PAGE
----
Today, for the first time in my college career, I truly felt as if my life was being changed. I am taking a Seminar on Toni Morrison. For anyone who doesn’t know, Toni Morrison is Nobel Prize winning author. She is famous for her works like Beloved, Tar Baby, The Bluest Eye, and Sula. I signed up for the course last year because a) I didn’t know anything about Toni Morrison, and I thought it would be a good opportunity to learn something new and b) Because my mom gushed at the class when I was considering taking it (I always trust my mother’s opinion: perhaps a strength, perhaps a weakness). Anyway, the Professor for the class is a woman who is awe inspiring. Her very presence in a room is one which makes me feel small. Not small in the sense that I am nothing, but more like small in the sense that I want to defer to her knowledge and wisdom. This woman has every right to be haughty: she is extremely well educated (Howard University and Yale), smart, statuesque, and involved with many on and off campus projects furthering her research. However, on the first day of class she told us she was training us to become the “architects of our own survival.” This particular quotation spoke volumes to me because I consider myself to be a seeker of knowledge. I never have once thought of my quest for knowledge as one of survival. Essentially, the obtaining of knowledge is a survival mechanism. I had never once considered survival as something to think about in the pursuit of my education.
Today, the professor took us on a walk through campus to explore Morrison’s themes of “haunting” in the book. I know what you’re thinking: “Haunting? Like ghosts and ghost stories?” Well, really, yes. William and Mary is an extremely haunted campus, and Morrison herself claims to have been haunted all her life. The walk through campus led to my understanding of different aspects of campus that aren’t always (or ever) highlighted on the cookie cutter tour. Today I learned where the flogging post was, a potential location of an enslaved person’s burial ground, and the site of a flag that was flown on a flagpole donated to the college by the KKK. I felt a little haunted myself when I left class today.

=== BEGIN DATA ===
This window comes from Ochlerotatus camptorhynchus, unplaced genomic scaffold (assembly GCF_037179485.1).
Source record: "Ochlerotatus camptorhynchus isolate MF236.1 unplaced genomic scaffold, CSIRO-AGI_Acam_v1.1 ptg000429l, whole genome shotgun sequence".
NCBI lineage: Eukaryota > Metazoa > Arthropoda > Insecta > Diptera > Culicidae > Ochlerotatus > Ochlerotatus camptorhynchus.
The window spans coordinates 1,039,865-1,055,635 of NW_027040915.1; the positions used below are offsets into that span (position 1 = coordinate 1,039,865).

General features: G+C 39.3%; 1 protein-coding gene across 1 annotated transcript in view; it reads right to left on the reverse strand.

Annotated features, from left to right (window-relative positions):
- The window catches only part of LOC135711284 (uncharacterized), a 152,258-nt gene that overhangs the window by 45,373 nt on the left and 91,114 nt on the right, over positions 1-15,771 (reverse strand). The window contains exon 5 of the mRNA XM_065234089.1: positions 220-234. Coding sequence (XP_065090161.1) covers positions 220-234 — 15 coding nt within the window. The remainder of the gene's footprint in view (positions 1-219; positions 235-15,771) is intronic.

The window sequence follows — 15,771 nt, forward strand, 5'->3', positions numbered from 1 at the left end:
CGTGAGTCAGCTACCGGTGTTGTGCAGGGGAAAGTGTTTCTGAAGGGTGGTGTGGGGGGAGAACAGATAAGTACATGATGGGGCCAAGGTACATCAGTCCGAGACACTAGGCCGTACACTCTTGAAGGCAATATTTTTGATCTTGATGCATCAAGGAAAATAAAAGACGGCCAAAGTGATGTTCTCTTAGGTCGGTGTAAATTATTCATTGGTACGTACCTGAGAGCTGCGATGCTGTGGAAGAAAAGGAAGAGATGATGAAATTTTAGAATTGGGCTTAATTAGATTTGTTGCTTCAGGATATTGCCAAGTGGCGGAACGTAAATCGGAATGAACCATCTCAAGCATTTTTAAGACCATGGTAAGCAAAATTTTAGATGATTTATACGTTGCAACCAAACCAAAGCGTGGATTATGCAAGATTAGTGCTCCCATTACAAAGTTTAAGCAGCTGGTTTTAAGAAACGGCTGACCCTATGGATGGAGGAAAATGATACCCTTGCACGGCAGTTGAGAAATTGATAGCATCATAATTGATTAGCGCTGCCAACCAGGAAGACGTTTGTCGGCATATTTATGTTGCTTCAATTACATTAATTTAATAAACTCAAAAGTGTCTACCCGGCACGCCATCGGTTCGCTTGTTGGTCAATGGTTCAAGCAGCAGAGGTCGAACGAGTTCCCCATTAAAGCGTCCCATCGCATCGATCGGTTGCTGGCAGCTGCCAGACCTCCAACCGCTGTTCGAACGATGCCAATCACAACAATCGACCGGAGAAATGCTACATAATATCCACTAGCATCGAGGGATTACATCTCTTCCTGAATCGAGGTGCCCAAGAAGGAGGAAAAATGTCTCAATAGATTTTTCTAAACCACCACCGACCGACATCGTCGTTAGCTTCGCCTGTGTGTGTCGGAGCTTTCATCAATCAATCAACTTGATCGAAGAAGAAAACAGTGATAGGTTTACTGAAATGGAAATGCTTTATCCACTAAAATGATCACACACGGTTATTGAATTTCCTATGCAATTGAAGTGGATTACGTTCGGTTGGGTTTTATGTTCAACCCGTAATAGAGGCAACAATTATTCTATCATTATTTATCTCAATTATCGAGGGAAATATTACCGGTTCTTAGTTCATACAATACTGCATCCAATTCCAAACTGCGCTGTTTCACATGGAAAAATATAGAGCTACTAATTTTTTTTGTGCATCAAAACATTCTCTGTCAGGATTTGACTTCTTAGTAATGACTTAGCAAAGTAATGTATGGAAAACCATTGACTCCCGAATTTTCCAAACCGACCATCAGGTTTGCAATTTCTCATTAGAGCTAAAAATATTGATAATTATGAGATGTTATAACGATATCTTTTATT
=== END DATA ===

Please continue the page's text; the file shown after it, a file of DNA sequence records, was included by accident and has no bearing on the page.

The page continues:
This woman is making me think in a way which I have never felt my mind bend before. I feel my brain and my thoughts contorting themselves in a manner which will make them more flexible to new ideas, and this means a lot because I consider myself to be a person who is VERY open to new ideas. I feel like this professor is changing my life, and I’ve only had two classes with her so far. This is what college is supposed to feel like I think.
“That is a beautiful sort of open and closed world. Open because anything can happen, and you don’t always know, you are just eager to follow, and closed because it is yours, completely yours, and other things outside of it are very secondary, almost irrelevant.”
-Toni Morrison, on filling a blank page